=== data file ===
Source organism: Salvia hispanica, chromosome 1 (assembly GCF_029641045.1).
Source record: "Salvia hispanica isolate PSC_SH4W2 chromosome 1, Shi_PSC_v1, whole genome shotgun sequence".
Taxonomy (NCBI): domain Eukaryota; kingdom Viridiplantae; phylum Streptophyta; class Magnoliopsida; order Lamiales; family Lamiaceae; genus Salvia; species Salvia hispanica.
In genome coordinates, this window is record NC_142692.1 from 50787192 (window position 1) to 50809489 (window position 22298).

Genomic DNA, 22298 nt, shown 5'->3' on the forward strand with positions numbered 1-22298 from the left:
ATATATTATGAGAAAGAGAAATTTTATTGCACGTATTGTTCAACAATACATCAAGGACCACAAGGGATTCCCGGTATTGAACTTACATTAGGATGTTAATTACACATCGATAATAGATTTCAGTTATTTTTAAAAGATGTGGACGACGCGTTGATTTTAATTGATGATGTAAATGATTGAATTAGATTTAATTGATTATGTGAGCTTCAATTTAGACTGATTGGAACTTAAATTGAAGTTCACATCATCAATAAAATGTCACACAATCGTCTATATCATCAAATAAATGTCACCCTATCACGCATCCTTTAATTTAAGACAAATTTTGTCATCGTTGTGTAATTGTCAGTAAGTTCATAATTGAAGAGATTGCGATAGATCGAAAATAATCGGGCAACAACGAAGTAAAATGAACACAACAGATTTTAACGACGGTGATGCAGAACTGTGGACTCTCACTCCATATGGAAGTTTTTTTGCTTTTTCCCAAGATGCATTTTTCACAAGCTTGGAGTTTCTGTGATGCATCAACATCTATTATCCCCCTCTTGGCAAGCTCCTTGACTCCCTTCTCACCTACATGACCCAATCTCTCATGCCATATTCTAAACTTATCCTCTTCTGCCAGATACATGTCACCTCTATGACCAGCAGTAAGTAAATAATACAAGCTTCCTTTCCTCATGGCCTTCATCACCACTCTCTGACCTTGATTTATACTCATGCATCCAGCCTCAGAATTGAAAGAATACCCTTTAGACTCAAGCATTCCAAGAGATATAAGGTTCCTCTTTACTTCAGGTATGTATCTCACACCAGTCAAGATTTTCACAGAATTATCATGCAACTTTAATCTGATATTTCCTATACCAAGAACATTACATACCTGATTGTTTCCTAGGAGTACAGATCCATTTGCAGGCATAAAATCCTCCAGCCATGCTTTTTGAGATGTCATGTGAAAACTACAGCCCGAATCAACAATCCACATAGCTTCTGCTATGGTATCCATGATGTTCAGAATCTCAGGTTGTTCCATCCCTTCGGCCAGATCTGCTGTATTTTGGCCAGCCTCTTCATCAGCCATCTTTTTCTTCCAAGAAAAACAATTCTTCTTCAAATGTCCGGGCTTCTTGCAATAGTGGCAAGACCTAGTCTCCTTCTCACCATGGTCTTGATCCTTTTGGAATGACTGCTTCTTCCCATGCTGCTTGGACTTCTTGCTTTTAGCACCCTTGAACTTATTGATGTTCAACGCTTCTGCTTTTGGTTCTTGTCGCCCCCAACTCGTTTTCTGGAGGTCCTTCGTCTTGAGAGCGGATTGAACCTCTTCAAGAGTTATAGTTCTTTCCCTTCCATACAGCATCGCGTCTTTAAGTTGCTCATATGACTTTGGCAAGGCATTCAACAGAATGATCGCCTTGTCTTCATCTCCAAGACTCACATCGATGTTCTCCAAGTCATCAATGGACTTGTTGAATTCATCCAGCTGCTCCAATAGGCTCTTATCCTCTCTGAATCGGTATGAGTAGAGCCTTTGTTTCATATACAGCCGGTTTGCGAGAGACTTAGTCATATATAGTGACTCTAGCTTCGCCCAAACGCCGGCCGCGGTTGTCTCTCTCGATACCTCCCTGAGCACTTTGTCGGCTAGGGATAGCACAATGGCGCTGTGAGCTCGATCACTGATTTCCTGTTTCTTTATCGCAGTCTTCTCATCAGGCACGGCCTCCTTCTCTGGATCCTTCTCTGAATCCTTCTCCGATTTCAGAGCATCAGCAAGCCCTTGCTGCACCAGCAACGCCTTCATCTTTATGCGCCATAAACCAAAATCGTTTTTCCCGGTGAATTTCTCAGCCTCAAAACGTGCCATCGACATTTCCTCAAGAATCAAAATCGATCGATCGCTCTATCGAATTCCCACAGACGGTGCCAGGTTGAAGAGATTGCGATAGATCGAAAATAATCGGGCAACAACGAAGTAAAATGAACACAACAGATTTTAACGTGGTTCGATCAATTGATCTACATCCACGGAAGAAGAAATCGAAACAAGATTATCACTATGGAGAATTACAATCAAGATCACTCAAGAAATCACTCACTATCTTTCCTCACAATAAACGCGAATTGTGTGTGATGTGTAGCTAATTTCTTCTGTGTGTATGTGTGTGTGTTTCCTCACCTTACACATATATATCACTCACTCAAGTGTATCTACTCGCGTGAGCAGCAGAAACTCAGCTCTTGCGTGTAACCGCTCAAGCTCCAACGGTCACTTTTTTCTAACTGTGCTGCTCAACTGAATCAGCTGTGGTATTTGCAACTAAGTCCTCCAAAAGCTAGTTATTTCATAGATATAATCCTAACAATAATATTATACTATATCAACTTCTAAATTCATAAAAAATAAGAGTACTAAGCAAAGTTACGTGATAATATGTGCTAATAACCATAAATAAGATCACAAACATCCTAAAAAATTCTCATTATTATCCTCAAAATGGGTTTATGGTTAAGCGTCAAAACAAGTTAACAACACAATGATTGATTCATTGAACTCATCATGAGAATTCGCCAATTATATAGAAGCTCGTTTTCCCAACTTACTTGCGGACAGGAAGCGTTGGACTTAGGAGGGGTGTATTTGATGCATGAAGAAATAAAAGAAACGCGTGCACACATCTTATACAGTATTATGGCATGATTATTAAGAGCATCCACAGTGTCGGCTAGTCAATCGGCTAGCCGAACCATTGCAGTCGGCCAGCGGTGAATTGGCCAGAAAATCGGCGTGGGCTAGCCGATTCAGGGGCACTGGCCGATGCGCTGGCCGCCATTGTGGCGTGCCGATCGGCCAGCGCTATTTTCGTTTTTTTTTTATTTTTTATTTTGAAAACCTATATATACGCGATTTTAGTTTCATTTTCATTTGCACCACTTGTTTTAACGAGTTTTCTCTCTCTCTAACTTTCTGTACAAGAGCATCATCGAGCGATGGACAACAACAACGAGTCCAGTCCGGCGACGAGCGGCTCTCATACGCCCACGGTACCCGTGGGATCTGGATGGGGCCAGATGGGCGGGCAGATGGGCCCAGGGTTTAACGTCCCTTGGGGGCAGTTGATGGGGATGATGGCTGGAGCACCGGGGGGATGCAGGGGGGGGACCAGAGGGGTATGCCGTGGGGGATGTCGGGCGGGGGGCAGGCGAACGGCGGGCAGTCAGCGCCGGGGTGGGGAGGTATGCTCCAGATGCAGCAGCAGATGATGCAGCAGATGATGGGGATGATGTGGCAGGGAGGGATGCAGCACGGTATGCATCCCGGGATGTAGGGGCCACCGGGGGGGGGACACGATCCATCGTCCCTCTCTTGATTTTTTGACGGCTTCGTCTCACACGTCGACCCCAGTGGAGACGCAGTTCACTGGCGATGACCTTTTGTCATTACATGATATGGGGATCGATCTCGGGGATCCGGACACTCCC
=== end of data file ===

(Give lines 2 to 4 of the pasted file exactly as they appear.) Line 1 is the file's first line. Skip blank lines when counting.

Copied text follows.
Source record: "Salvia hispanica isolate PSC_SH4W2 chromosome 1, Shi_PSC_v1, whole genome shotgun sequence".
Taxonomy (NCBI): domain Eukaryota; kingdom Viridiplantae; phylum Streptophyta; class Magnoliopsida; order Lamiales; family Lamiaceae; genus Salvia; species Salvia hispanica.
In genome coordinates, this window is record NC_142692.1 from 50787192 (window position 1) to 50809489 (window position 22298).